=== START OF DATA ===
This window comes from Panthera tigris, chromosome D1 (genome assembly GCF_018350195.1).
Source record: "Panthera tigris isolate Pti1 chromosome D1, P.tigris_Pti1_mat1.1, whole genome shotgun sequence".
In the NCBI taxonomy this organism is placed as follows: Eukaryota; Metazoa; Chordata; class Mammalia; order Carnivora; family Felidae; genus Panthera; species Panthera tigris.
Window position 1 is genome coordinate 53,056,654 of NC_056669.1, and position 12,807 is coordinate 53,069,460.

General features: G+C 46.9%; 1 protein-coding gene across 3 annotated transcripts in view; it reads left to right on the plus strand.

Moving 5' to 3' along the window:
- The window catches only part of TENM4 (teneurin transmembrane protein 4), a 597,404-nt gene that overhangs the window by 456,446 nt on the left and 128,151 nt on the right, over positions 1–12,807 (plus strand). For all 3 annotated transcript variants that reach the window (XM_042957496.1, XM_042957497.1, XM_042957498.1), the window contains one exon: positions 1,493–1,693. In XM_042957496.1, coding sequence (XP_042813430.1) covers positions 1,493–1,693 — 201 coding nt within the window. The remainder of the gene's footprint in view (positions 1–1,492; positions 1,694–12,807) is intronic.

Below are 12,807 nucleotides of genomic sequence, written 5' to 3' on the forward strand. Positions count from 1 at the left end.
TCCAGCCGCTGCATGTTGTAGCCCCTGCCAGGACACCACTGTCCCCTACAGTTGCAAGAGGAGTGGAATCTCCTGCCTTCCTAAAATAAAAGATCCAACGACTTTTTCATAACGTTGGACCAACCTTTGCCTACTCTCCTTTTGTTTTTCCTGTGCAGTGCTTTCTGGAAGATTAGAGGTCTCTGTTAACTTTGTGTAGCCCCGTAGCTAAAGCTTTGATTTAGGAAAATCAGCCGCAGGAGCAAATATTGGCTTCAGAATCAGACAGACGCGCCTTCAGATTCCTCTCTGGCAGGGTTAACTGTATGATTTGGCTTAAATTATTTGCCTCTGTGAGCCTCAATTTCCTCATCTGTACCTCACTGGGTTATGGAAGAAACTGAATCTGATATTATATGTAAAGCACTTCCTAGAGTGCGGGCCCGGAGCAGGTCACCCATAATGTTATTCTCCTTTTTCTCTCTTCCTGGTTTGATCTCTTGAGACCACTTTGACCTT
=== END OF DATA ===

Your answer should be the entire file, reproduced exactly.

This window comes from Panthera tigris, chromosome D1 (genome assembly GCF_018350195.1).
Source record: "Panthera tigris isolate Pti1 chromosome D1, P.tigris_Pti1_mat1.1, whole genome shotgun sequence".
In the NCBI taxonomy this organism is placed as follows: Eukaryota; Metazoa; Chordata; class Mammalia; order Carnivora; family Felidae; genus Panthera; species Panthera tigris.
Window position 1 is genome coordinate 53,056,654 of NC_056669.1, and position 12,807 is coordinate 53,069,460.

General features: G+C 46.9%; 1 protein-coding gene across 3 annotated transcripts in view; it reads left to right on the plus strand.

Moving 5' to 3' along the window:
- The window catches only part of TENM4 (teneurin transmembrane protein 4), a 597,404-nt gene that overhangs the window by 456,446 nt on the left and 128,151 nt on the right, over positions 1–12,807 (plus strand). For all 3 annotated transcript variants that reach the window (XM_042957496.1, XM_042957497.1, XM_042957498.1), the window contains one exon: positions 1,493–1,693. In XM_042957496.1, coding sequence (XP_042813430.1) covers positions 1,493–1,693 — 201 coding nt within the window. The remainder of the gene's footprint in view (positions 1–1,492; positions 1,694–12,807) is intronic.

Below are 12,807 nucleotides of genomic sequence, written 5' to 3' on the forward strand. Positions count from 1 at the left end.
TCCAGCCGCTGCATGTTGTAGCCCCTGCCAGGACACCACTGTCCCCTACAGTTGCAAGAGGAGTGGAATCTCCTGCCTTCCTAAAATAAAAGATCCAACGACTTTTTCATAACGTTGGACCAACCTTTGCCTACTCTCCTTTTGTTTTTCCTGTGCAGTGCTTTCTGGAAGATTAGAGGTCTCTGTTAACTTTGTGTAGCCCCGTAGCTAAAGCTTTGATTTAGGAAAATCAGCCGCAGGAGCAAATATTGGCTTCAGAATCAGACAGACGCGCCTTCAGATTCCTCTCTGGCAGGGTTAACTGTATGATTTGGCTTAAATTATTTGCCTCTGTGAGCCTCAATTTCCTCATCTGTACCTCACTGGGTTATGGAAGAAACTGAATCTGATATTATATGTAAAGCACTTCCTAGAGTGCGGGCCCGGAGCAGGTCACCCATAATGTTATTCTCCTTTTTCTCTCTTCCTGGTTTGATCTCTTGAGACCACTTTGACCTT